My Grandfather & Grandmother (dad’s parents) came to Gander in 1952 to spend the winter with us. The only time my grandfather had ever been to Gander was during the airport construction in the late thirties. My Grandmother was never here before.  Within a short period of time after their arrival, my grandfather wanted to go up to Goodyears Cash & Carry on the Canadian side to visit Mrs. Hoddinott. She came from a little outport near where my grandfather lived and he had not seen her in years. I was required to go along with him and be his guide. I was only 9 years old but my mom understood I knew my way around and he certainly didn’t.

 The trip to the Canadian side was with my dad who dropped us off in his car. When our visit was completed we started our trek home, my grandfather following me, a 9 year old little boy. Leaving  Goodyears we walked up through the green lane, across Chestnut onto Churchill past the heating plant and the Globe theatre. When I started to leave the road up near Bldg 50 and take my favorite shortcut across the field towards the army side, his immediate reaction was to ask me if I knew where I was going. He had to be kidding. Of course I knew where I was going. Did Gene Autry sing cowboy songs?

 I was one of the first kids to live on the army side. I helped make those shortcuts. I even had shortcuts in the shortcuts that led to other shortcuts. You know, just in case you changed your mind. Also had “secret” shortcuts. These were shortcuts that had hidden entrances. Only our own little select group knew about these.

 We stated a minor grandfather/grandson argument, which I lost. Grandfathers always know best.  He concluded I didn’t know where I was going and refused to follow me. So I said, in so many words “ I’m going this way and if you want to take the long way, go ahead and fill your boots”. I went my way and he went his. I wasn’t going to waste my time talking the long way.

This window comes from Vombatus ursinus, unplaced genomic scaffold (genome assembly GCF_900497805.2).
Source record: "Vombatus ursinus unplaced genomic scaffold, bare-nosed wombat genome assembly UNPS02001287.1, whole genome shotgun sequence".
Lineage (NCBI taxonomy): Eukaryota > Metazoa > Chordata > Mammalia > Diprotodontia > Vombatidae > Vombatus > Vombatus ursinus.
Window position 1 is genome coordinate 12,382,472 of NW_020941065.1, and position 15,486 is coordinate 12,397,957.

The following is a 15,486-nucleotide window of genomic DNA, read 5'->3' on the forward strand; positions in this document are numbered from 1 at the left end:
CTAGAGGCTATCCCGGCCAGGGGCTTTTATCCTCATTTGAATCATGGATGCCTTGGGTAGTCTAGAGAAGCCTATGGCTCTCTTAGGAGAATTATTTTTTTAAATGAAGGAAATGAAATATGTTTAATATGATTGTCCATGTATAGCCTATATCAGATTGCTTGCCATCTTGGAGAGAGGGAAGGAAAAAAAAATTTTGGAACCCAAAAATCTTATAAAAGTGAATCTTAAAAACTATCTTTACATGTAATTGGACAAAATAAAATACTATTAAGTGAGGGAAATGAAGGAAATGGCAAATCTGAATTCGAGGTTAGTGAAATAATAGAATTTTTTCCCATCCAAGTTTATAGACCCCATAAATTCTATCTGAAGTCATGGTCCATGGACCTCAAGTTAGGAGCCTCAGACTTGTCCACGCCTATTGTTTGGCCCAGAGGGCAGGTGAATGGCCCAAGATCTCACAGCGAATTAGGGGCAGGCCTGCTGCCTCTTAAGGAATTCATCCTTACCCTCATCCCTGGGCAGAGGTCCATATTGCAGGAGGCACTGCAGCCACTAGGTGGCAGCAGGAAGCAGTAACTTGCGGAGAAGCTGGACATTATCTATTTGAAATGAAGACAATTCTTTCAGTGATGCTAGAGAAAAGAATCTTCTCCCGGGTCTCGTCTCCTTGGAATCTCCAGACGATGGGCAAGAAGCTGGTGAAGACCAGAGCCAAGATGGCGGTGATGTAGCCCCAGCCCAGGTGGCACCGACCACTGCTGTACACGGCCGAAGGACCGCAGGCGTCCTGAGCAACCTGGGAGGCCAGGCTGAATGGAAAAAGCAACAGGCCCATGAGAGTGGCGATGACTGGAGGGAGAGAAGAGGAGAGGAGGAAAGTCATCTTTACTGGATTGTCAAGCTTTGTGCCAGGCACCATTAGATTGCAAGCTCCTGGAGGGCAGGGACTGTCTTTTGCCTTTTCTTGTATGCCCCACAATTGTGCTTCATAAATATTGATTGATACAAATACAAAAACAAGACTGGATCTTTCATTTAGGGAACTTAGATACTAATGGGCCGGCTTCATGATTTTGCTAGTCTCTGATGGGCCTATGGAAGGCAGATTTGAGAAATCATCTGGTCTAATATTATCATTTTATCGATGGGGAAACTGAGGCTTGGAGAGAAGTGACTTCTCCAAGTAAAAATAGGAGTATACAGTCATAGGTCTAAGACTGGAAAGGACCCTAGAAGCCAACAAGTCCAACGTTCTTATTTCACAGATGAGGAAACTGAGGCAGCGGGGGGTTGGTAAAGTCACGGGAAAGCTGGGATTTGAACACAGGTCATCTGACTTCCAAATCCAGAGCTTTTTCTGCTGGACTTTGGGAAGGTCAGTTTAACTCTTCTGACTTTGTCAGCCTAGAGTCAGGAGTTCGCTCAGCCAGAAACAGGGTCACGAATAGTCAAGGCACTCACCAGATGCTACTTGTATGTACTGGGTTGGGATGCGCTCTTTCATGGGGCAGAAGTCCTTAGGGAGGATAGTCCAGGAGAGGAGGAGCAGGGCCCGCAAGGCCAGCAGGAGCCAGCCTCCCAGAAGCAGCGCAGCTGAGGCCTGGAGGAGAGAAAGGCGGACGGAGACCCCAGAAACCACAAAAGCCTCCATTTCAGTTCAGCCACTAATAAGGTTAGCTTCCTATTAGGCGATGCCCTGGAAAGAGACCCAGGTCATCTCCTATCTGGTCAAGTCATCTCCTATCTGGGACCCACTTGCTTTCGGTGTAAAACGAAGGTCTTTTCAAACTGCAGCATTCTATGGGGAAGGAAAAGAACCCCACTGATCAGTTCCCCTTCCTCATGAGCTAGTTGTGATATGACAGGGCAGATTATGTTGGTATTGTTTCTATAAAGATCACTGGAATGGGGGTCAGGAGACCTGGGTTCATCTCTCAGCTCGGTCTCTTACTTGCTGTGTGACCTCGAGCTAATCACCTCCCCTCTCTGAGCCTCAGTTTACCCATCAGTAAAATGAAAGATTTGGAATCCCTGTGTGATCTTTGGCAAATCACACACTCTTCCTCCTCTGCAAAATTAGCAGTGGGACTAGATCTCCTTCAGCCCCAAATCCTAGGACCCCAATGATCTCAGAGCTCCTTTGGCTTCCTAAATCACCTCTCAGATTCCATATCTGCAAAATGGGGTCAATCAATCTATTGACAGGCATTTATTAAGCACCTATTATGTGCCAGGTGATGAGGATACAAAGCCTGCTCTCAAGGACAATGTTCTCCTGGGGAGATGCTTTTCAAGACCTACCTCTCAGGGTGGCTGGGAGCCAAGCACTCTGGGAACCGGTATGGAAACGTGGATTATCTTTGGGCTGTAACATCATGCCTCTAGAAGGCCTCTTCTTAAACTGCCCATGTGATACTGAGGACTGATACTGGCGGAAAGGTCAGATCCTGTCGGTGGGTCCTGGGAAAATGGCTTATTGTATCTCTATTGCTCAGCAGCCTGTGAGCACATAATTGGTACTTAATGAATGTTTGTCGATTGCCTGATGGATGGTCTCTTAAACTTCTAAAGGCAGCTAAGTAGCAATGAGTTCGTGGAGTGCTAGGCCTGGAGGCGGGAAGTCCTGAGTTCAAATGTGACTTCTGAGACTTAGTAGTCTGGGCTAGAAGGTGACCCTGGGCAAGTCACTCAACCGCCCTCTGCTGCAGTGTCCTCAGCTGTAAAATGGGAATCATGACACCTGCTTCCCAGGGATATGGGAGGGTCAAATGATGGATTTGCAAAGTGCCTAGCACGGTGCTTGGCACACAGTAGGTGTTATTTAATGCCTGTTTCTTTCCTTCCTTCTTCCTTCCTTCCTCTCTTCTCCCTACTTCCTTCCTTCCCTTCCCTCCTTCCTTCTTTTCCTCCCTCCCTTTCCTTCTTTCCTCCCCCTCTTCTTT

When I got home, a short while later, my mother asked where my grandfather was. I said  “taking the long way home” and began to explain what had happened and told her about our little disagreement. Both my mother and my grandmother became very upset. “You have lost your grandfather” they cried. “you shouldn’t have left him”.  Talk about putting a guilt trip on a little kid. How could I lose someone? I was upset but deep inside I knew I was right in what I had done.  Besides how could you get lost if you walked along the main road. You would only end up either on the American side, down by the terminal or maybe Deadman’s pond.  My mother called my father and a search commenced. Finally my father found my grandfather wandering the streets of Gander, somewhere down by the railway station heading for the RAF side, completely lost.

 My mother consoled me later telling me that my grandfather was an old man ( in his 50’s) and that I should watch out for him, him not being familiar in a “big” town.  I don’t know if my grandfather admitted to himself that I was right or not. He never mentioned to me about what had happened but from that time on, “I was number 1” in his eyes and he made me feel as if I was the smartest kid in the world.


 Morley & I